Also, in an intimate moment with another character in a CU, don't shift your eyes back and forth (this happens when the actor looks into the eyes of her co-star, shifting her gaze from his left eye to his right eye really quickly). Pick one eye and look into it (preferably the eye on the camera side). Boom, more screen time.

      But all of that is a little different than my original post. The point was this: if you want to change things up, you have a happy accident, or the other actor does something different that changes YOUR performance, it's important for the director to possibly re-shoot coverage to capture that new moment in earlier coverage.

      10 months ago
    • The flipside of what Dan says - I've seen minutes of screentime cut because an actress kept trying to pull attention in the scene in different ways each take. It was a 'mare for the editor, and in the end it meant pretty much the whole lot ended up on the floor.

      The scene's not about the cast, it's about the characters!

      10 months ago
    • @Paddy Robinson-Griffin We call that "mugging" here, Paddy. And yes, it's the worst. Because, as you point out, it's not about character. It's a joy editing really good actors. But if you've got an actor like you mention, you end up editing around a performance, and it's a nightmare.

      You've brought up one of my fears about bringing up these points about screen acting. Everything about screen acting is subtle. Really minor adjustments to a performance come off huge. So imagine what huge adjustments look like!

      Often, if you give an inexperienced actor a direction, they really run with it, taking it too far. Or if I say, "I really like that bit you did here" they start emphasizing that bit, and ruin it. Or if I give a bad direction, it can be hard to say "forget that. That was a terrible direction I just gave you." It's a bit like saying "don't think of a pink elephant." That's all you can think about.

      Acting for the screen is all about subtlety. I met Jack Lemmon once, and he told me about this director that kept saying "do less" take after take. Jack finally said "if I do any less, I won't be doing anything at all." The director replied, "exactly." That's when he realized the difference between stage acting and screen acting. Wish I could remember the movie and director!

      10 months ago
    • @Dan Selakovich
      George Cukor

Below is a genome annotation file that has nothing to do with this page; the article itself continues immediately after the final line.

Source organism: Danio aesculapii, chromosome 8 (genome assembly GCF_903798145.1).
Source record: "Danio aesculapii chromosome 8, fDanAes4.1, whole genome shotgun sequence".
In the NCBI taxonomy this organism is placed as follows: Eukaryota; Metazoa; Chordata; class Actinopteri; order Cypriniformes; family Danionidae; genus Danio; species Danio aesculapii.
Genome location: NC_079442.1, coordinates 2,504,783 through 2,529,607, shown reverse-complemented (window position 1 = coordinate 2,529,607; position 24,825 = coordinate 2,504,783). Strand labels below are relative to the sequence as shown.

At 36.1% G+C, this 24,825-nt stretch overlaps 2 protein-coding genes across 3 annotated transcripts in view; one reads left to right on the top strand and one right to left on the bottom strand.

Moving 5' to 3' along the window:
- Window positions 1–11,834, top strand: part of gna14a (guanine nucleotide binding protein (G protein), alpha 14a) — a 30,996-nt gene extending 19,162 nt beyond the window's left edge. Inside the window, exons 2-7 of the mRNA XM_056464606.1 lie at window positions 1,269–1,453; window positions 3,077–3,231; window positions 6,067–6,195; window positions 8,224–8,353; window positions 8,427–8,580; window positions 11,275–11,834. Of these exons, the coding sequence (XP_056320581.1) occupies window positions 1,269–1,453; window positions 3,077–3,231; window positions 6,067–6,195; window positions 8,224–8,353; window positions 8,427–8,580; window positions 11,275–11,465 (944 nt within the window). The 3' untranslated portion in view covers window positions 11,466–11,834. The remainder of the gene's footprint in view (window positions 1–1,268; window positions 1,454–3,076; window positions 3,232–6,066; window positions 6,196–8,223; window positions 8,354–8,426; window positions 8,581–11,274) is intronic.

10 months ago
    • @Alève Mine How in the world do you know that, Aleve? Shit, is this a common story? I thought it was all mine!

      10 months ago
    • @Dan Selakovich Maybe you're the one who had started it: I had heard it before, but didn't remember the director: looked him up. :)
      Either way it's amazing that you had met him.

      10 months ago
    • @Alève Mine I mean Jack Lemmon

      10 months ago
    • @Alève Mine Boy, I'd better get some new stories! Yes, he was one of the most gracious big stars I have ever met. I try to ask actors that have worked with a lot of great directors if there was a turning point for them in how they approach acting based on how a director worked or a single direction given. Jack Lemmon's was the best ever answer. I think I met him in '84 or so, and never forgot his reply. Oh, I also asked him for his leather jacket. He laughed and said "no."

      10 months ago
    • @Dan Selakovich Oh I've got stories Dan. AMA. In film, music, art, literature.

      They aren't all new to me, because I'm a partial "veteran", still they will be new to you. Look no further.

      10 months ago
    • @Alève Mine Hahaha. Can I buy your stories and make them my own? (Seinfeld reference).

      10 months ago
    • @Dan Selakovich I will not capitulate!

      - or maybe yes, depending on your budget...

      10 months ago
  • Hi Dan. re your original (which seems to have moved on a bit...) good actors should learn what we used to call Film Grammar, which includes stuff like Overlapping Action and I've used two actresses who were watching so when it came to their bit knew about Crossing the Line so knew which side of the camera to look. A few drama schools do teach film grammar. I've also had moments when after the action but the camera is still rolling I've used expressions in the edit from the actors when they though all was over...

    10 months ago